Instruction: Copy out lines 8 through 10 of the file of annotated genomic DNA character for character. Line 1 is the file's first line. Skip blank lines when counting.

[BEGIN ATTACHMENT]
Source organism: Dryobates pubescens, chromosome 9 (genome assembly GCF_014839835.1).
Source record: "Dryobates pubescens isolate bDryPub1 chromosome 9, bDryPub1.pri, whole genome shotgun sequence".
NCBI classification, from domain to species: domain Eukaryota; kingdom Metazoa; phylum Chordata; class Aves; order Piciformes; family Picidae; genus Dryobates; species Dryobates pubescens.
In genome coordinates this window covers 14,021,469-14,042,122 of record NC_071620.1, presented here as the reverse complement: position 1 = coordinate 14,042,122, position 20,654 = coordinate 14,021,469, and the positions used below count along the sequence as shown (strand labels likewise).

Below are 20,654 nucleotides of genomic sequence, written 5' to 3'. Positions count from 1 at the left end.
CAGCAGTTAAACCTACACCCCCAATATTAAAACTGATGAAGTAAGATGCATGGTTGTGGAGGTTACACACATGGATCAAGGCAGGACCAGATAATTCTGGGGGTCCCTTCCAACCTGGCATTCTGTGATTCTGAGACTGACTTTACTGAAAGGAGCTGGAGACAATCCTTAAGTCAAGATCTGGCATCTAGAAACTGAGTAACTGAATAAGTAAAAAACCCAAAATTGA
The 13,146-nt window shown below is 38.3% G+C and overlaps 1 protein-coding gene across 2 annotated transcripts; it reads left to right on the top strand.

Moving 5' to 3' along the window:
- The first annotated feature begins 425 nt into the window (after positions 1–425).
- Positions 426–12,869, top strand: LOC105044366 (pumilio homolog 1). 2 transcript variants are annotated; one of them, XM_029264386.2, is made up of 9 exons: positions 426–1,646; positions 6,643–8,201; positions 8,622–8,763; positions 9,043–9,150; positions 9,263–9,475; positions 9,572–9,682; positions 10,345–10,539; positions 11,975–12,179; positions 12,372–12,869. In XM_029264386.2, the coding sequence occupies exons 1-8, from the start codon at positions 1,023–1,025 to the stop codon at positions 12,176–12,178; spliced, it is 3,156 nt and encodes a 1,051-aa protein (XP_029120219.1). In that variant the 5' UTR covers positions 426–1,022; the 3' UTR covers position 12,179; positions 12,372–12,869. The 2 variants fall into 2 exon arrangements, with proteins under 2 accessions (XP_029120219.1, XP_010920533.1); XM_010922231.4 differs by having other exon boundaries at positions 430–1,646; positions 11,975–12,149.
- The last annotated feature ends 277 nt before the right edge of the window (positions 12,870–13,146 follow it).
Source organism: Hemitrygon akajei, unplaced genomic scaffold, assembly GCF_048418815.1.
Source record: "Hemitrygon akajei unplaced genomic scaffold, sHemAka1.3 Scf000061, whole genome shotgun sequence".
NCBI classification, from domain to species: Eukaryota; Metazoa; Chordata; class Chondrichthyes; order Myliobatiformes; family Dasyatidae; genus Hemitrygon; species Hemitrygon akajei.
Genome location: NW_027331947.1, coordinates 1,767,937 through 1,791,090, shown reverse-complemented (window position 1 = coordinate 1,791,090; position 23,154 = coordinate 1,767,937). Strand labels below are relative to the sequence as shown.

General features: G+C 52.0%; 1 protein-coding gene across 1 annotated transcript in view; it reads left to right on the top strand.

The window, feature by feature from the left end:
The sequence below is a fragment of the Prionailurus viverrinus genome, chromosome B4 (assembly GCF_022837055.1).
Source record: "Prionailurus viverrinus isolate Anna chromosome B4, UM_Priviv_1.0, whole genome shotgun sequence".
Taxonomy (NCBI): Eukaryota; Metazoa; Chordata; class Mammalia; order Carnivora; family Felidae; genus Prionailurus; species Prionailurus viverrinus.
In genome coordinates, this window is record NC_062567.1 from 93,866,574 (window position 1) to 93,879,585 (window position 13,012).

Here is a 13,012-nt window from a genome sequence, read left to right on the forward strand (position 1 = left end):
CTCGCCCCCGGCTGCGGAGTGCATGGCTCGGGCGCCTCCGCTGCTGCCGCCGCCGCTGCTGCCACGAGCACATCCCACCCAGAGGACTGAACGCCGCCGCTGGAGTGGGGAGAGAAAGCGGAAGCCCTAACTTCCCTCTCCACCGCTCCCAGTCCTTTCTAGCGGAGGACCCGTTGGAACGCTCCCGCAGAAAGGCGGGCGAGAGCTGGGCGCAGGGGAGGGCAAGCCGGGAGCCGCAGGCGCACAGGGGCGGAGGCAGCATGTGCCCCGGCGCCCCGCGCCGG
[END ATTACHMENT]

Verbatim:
Moving 5' to 3' along the window:
- The first annotated feature begins 425 nt into the window (after positions 1–425).
- Positions 426–12,869, top strand: LOC105044366 (pumilio homolog 1). 2 transcript variants are annotated; one of them, XM_029264386.2, is made up of 9 exons: positions 426–1,646; positions 6,643–8,201; positions 8,622–8,763; positions 9,043–9,150; positions 9,263–9,475; positions 9,572–9,682; positions 10,345–10,539; positions 11,975–12,179; positions 12,372–12,869. In XM_029264386.2, the coding sequence occupies exons 1-8, from the start codon at positions 1,023–1,025 to the stop codon at positions 12,176–12,178; spliced, it is 3,156 nt and encodes a 1,051-aa protein (XP_029120219.1). In that variant the 5' UTR covers positions 426–1,022; the 3' UTR covers position 12,179; positions 12,372–12,869. The 2 variants fall into 2 exon arrangements, with proteins under 2 accessions (XP_029120219.1, XP_010920533.1); XM_010922231.4 differs by having other exon boundaries at positions 430–1,646; positions 11,975–12,149.